Back to School Blogger Challenge Assingment Shett

Day 7: What is the most inspiring books you’ve read that have {been} assigned to you?

Inspiring doesn’t necessarily mean best books, I’m taking this assignment for face value – a book that “inspired” me to think differently about a certain subject, or inspired me to “do” something.

The Top Six Most Inspiring Books I’ve been Assigned to Read:

Best Books I've Been Assigned to Read1. Brave New World by Aldous Huxley

Dystopian before I knew the term dystopian exisited…Alsous Huxley’s view of a utopian future literally rocked my world. It was the first book in which I could really appreciate the subtle art of satire, that makes you think, along with entertain. Instead of reading about the past, in great classics forced upon me before, I finally got to read a science fiction novel – and it scared me. This was  a future that I didn’t want to happen – freaky for my teenage brain. Rereading it as an adult, I got even more out of it, especially you go into the political and economic ramification that Huxley wrote into the story and the fact that you can see this future happening. The fact that it was written in 1932 blows my mind.

Best Books I've Been Assigned to Read2. Go Ask Alice by Beatrice Sparks as Anonymous

I read this book when I thought it REALLY was a diary from a young drug user. It changed my whole perspective about drugs or any perception of them being mysterious. I wasn’t going anywhere near the stuff. At the time. I think the same teacher also pushed Jay’s Journal on us, another novel attributed to Sparks. They were truly scary when I read these at a young age. Until my naiveté was shed and I found out that it was written by some elderly Mormon lady. These books while scared me about drugs and Satan, later also taught me not to believe everything I read.

Best Books I've Been Assigned to Read3. Lord of the Flies by William Golding

Want to make a kid think about their own death – and realize that yup, you can die and you can die ridiculously and horribly? Well…then give them Lord of the Flies.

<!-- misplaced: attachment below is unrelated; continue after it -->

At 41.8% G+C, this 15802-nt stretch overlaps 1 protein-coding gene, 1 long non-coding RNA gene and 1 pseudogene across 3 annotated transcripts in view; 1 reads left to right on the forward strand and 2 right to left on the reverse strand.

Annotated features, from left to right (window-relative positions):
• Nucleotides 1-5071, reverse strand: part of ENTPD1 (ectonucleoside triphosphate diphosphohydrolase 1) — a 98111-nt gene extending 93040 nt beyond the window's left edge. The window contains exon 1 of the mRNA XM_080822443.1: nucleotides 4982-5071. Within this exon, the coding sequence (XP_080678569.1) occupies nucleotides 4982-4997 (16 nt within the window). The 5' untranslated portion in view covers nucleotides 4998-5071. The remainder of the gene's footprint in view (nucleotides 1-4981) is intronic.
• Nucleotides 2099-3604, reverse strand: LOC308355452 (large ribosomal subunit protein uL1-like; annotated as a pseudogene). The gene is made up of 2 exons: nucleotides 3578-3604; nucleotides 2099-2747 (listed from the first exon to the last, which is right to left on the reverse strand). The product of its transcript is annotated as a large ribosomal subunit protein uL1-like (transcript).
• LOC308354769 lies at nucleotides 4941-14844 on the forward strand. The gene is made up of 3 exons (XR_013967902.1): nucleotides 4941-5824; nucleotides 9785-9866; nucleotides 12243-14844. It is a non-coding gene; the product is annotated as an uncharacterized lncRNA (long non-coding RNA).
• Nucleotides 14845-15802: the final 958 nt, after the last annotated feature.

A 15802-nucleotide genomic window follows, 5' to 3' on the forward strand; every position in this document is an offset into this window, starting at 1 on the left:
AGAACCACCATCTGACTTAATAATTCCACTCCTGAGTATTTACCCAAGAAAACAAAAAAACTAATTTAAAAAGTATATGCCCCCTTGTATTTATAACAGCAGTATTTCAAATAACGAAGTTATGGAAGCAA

Best Books I've Been Assigned to Read4. Ender’s Game by Orson Scott Card

Ender’s Game was one of those books that teach you how to think. It sounds like a weird description, but the way Ender processed the world shed some light on how I could process the world. The whole basis of this novel was that poor Ender got to know his enemies so well that he loved them and by loving them he understood how to defeat them. It was an intense read for a young Rachel. It also led me to appreciate strategy and team work, especially since I hadn’t really been a “team” type of girl in my youth. Yep, that was me deep in right field, picking flowers.

Best Books I've Been Assigned to Read5. Where the Red Fern Grows by Wilson Rawls

If any book taught me to appreciate my pampered life, it was Where the Red Fern Grows by Wilson Rawls. I cried my eyes out reading this book and I learned a few things along the way. I mean, how else would I have learned that you can trap a raccoon with some nails and a piece of shiny foil?  I do believe that Where the Red Fern Grows also taught me that you can really love a book that isn’t about

 

Best Books I've Been Assigned to Read6. Fahrenheit 451 by Ray Bradbury

It really was a tie between THE MARTIAN CHRONICLES and 451. I had to read both books in my 9th grade reading class.  I might have been too immature to really appreciate Fahrenheit 451 for what it truly means, but I understood the gist of what Bradbury was saying – that we should cherish books and the written word. That at any point that freedom can be taken away from us and we shouldn’t allow anyone, even ourselves to censor. It made me think and wonder if there was anything in life that would make me risk life or limb for. Bradbury’s books also pushed me more toward science fiction books, because I learned to enjoy the subtle nuances of future worlds, even though a lot of the times I didn’t get the meaning behind the stories. But, later on in life, I can still think back on the books and translate them as I matured – because they stick with you.

What books inspired you that you had to read for school?